Art Gallery of Alberta

Angels and Gnomes

Ron Moppett was honoured with the coveted Gershon Iskowitz Prize in 1997. In 2005 he was distinguished for his contributions as an educator, curator and gallery director in Calgary with the Alberta Centennial Medal.

Ron Moppett, Angels and Gnomes (detail), 1995. Oil, alkyd on canvas, printed fabric Art Gallery of Alberta Collection, purchased with the support of the Canada Council for the Arts Acquisition Assistance program, and with funds from the Art Associates of The Edmonton Art Gallery.

Large Pink Head #2

Chris Cran is a Calgary-based painter who frequently borrows inspiration from mid-century advertising and pulp magazines, re-appropriating the dot-matrix patterns and artifacts of printed matter.

Image: Chris Cran, Large Pink Head # 2 (detail), 1991. Oil and acrylic on canvas. Art Gallery of Alberta Collection, purchased with funds from the Alberta Foundation for the Arts, an Alberta Lottery funds beneficiary.

Slouching Lobster

A single work like Slouching Lobster by Calgary artist Eric Cameron can take years (or decades!) to complete. His “Thick Paintings”, are objects covered with thousands of layers of alternating grey and white gesso.

Image: Eric Cameron, Slouching Lobster (Less Little Lobster) (detail), 2001. Acrylic and gesso. Art Gallery of Alberta Collection, gift of the Artist

One for Highway 16

Harry Savage and fellow 90 x 90 artist Sylvain Voyer spearheaded the founding of Latitude 53 Gallery in 1973 as a new and alternative venue to the Edmonton Art Gallery.

Image: Harry Savage, One for Highway 16 (detail), 1972. Photo-silkscreen on paper. Collection of the Alberta Foundation for the Arts.


Greg Payce is an Edmonton-born artist best known for his ceramic sculptures that investigate negative space.

Image: Greg Payce, SSSSSSS (detail), 2000. Sculpture. Art Gallery of Alberta Collection, gift of the Artist.

Full Follow Thru

Bill McCarroll played golf competitively during his youth in California. Though he never went pro, the sport is playfully woven into many of his artistic creations, including Full Follow Thru.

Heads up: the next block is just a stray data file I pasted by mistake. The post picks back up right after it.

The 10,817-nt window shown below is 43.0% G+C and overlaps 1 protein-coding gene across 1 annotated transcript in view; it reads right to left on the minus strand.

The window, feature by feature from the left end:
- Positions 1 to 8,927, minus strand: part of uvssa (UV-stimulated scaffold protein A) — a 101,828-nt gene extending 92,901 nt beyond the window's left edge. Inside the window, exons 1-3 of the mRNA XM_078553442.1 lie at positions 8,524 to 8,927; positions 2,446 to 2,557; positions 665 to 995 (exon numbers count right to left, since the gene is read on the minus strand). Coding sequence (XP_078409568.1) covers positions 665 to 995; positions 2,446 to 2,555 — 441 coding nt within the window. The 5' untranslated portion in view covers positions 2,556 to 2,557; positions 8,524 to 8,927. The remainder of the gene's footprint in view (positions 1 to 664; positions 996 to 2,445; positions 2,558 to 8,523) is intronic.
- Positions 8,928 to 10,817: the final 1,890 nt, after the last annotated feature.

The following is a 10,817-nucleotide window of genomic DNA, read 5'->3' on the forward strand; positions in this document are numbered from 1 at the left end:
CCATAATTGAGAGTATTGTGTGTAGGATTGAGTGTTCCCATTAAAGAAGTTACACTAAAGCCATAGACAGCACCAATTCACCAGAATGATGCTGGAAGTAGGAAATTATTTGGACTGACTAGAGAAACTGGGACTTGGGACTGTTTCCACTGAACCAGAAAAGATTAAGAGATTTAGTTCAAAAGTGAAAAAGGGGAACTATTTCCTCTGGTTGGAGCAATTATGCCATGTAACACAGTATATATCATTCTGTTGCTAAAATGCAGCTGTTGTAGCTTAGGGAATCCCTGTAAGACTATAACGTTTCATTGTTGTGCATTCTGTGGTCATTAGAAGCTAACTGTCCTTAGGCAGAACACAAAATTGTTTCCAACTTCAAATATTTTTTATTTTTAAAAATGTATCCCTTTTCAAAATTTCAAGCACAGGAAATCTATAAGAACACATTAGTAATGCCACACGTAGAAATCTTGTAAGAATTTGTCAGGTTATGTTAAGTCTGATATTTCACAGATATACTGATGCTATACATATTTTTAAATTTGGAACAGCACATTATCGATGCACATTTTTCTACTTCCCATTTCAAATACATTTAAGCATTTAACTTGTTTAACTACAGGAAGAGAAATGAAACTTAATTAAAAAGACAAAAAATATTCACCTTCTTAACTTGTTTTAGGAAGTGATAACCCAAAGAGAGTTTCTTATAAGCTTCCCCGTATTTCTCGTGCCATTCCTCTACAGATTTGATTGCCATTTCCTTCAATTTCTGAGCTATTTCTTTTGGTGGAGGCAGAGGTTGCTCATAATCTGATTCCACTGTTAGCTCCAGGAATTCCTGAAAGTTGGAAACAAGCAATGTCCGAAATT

Image: Bill McCarroll, Full Follow Thru (detail), 1986. Oil, oil sticks on canvas. Collection of the Alberta Foundation for the Arts.

90 x 90: Celebrating Art in Alberta Part 2

90 x 90: Celebrating Art in Alberta is a two part exhibition that has been organized to commemorate the Art Gallery of Alberta’s birthday. Inaugurated on August 17, 1924, the AGA is the oldest cultural institution in the province of Alberta and its only solely dedicated art museum. Taking the concept of the 90th birthday as a starting point, 90 x 90 features the work of 90 Alberta artists with artworks that were produced in the AGA’s life span: 1924 -2014. More a celebration of Alberta art and creativity than an attempt to represent or write a history of art in the province, 90 x 90 features work in a variety of media: painting, sculpture, printmaking, photography, video and installation. The exhibition highlights the depth and importance of Alberta’s public art collections, with works on loan from the Alberta Foundation for the Arts, Glenbow Museum, the Nickle Art Galleries at the University of Calgary and the AGA’s own collection. As well, some works have been borrowed from private collectors or come directly from artists’ studios.

The size and scope of the 90 x 90 project has necessitated it being presented as two consecutive exhibitions, with the first section opening to the public on May 17 and the other on October 24, 2014. Each section features works from different decades and cities, and each is installed in roughly chronological and geographic sections, with installation groupings connecting threads of shared themes and interests. In this way, we hope that 90 x 90 provides some insight into the personality, complexity and dynamic interrelationships of Alberta’s artists and art communities.

90 x 90: Celebrating Art in Alberta is organized by the Art Gallery of Alberta and presented by Enbridge.